The administration officials are said to have taken turns in trying to talk the president out of the idea in August of last year
Julian Borger in Washington DC
Donald Trump repeatedly raised the possibility of invading Venezuela in talks with his top aides at the White House, according to a new report.
Trump brought up the subject of an invasion in public in August last year, saying: “We have many options for Venezuela, including a possible military option, if necessary.” But the president’s musings about the possibility of a US invasion were more extensive and persistent than that public declaration, according to the Associated Press.
The previous day Trump reportedly took his top officials by surprise in an Oval Office meeting, asking why the US could not intervene to remove the government of Nicolas Maduro on the grounds that Venezuela’s political and economic unraveling represented a threat to the region.
Quoting an unnamed senior administration official, the AP report said the suggestion stunned those present at the meeting, which included the then national security advisor, HR McMaster, and secretary of state, Rex Tillerson. Both have since left the administration.
The administration officials are said to have taken turns in trying to talk him out of the idea, pointing out that any such military action would alienate Latin American allies who had supported the US policy of punitive sanctions on the Maduro regime.
Their arguments do not seem to have dissuaded the president.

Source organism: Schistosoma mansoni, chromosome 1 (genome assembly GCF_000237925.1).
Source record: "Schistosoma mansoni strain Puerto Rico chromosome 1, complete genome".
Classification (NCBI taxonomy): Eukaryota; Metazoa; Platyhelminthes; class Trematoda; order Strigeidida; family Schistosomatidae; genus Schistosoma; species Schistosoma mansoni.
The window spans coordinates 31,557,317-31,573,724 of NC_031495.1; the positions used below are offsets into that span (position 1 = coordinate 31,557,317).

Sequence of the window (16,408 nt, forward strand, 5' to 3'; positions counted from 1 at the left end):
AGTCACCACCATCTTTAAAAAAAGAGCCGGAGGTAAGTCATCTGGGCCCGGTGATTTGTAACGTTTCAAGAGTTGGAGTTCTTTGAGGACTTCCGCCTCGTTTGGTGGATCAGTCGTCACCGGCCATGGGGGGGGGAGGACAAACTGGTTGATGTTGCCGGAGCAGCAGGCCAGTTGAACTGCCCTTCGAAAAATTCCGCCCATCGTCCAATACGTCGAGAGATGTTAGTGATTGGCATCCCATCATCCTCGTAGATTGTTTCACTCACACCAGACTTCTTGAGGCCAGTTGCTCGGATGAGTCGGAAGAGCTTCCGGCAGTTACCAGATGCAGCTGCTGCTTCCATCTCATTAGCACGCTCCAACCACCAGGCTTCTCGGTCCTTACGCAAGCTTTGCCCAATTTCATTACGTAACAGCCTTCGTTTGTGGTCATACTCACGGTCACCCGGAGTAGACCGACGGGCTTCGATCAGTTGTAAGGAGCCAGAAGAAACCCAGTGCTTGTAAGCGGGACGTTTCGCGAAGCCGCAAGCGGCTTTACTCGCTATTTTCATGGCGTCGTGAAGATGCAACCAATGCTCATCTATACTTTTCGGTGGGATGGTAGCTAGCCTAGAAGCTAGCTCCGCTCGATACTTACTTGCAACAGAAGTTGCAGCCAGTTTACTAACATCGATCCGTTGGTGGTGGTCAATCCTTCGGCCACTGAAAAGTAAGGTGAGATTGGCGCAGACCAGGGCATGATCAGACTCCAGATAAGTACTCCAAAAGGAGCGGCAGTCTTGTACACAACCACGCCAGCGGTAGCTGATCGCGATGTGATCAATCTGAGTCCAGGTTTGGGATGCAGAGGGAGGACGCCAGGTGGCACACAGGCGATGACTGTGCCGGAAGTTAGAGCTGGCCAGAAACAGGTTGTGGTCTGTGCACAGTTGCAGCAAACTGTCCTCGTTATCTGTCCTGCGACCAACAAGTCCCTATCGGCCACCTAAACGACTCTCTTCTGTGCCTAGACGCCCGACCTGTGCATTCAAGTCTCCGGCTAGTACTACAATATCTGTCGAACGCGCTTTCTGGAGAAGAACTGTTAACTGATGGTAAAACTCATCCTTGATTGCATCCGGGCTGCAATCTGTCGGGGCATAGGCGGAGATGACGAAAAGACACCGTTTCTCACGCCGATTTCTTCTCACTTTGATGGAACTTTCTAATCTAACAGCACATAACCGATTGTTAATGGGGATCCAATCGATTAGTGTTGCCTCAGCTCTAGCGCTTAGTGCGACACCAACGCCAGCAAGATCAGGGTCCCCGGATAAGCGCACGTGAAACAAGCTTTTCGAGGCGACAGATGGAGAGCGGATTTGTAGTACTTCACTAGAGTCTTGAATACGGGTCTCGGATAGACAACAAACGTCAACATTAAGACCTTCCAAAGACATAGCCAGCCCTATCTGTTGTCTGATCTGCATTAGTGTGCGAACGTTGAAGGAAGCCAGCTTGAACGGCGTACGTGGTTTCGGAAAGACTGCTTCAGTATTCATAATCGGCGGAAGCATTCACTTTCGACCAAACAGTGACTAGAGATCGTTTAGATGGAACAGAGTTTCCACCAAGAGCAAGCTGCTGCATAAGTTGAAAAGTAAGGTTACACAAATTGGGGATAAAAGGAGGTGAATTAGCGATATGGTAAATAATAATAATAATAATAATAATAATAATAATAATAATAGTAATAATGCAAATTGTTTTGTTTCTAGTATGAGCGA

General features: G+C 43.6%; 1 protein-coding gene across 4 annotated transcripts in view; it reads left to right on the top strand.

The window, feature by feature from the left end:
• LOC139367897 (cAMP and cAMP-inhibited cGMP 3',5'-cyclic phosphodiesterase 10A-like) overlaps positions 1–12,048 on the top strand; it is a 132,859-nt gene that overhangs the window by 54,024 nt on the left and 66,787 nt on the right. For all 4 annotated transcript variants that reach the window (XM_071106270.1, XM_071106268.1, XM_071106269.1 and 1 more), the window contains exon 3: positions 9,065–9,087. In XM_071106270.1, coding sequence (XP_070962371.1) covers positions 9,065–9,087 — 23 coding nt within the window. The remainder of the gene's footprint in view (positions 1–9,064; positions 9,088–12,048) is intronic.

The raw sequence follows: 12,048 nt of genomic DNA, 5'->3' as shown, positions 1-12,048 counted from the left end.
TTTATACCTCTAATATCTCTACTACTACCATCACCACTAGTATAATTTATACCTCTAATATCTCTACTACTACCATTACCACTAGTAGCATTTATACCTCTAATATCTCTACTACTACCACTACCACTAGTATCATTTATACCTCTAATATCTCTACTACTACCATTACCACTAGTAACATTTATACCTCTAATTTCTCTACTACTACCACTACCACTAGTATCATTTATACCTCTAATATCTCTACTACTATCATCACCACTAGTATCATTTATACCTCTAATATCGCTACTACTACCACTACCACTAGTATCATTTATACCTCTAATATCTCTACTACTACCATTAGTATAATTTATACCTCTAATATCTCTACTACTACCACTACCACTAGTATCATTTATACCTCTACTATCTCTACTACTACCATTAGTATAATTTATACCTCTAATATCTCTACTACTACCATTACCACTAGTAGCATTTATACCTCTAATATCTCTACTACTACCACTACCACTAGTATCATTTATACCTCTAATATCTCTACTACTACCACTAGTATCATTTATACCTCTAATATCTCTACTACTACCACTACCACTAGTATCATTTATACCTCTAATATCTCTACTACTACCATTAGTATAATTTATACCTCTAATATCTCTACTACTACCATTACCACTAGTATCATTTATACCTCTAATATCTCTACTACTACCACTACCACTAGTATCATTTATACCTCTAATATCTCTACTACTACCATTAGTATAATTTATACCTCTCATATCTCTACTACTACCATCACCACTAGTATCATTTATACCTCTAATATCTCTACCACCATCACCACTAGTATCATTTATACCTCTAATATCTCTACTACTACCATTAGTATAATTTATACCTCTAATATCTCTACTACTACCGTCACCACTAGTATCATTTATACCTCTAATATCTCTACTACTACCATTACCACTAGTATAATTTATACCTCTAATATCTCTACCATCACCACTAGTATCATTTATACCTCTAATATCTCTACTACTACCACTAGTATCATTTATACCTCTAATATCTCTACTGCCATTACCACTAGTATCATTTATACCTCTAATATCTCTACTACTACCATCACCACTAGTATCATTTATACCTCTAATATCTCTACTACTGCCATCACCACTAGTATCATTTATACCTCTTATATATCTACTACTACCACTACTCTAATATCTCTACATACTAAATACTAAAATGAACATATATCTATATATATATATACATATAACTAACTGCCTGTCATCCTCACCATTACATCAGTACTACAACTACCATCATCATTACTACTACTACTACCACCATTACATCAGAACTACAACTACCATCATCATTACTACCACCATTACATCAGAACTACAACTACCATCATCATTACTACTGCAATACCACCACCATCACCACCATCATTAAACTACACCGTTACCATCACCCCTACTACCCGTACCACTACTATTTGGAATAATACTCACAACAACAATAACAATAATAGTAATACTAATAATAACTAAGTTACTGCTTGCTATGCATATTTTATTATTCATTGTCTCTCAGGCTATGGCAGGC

A grim-faced Tillerson stood alongside Trump the next day at his New Jersey golf course at Bedminster as the president warmed to his theme.
“We have many options for Venezuela, this is our neighbour,” Trump said.
“We’re all over the world and we have troops all over the world in places that are very very far away, Venezuela is not very far away and the people are suffering and dying. We have many options for Venezuela including a possible military option if necessary.”
The White House announced later it had refused to take a call from Maduro. The Venezuelan defence minister, Vladimir Padrino, described Trump’s threat as an “act of craziness” and “supreme extremism”.
In the weeks that followed, Trump remained preoccupied with the idea of an invasion, according to AP. Shortly after the Bedminister remarks, he raised the issue with the Colombian President, Juan Manuel Santos, and then brought it up again at that year’s UN general assembly in September, at a private dinner with allied Latin American states.
At that dinner, Trump made clear he was ignoring the advice of his aides.
“My staff told me not to say this,” Trump said and then asked the other leaders at the table in turn, if they were sure they didn’t want a military solution.
McMaster finally succeeding in persuading Trump of the dangers of an invasion, the report said, and the president’s interest in the notion subsided.
Trump’s approach to military intervention has been erratic. He has been insistent on bringing troops back from Syria, and his administration is pushing to draw down troops in Europe. But Venezuela is not the only country he has threatened directly. Last year, he warned North Korea of impending “fire and fury” and total destruction if the country threatened the US with its nuclear weapons and missiles. After his summit with Kim Jong-un last month in Singapore, however, Trump presented military conflict as unthinkable, pointing out it would cost millions of lives.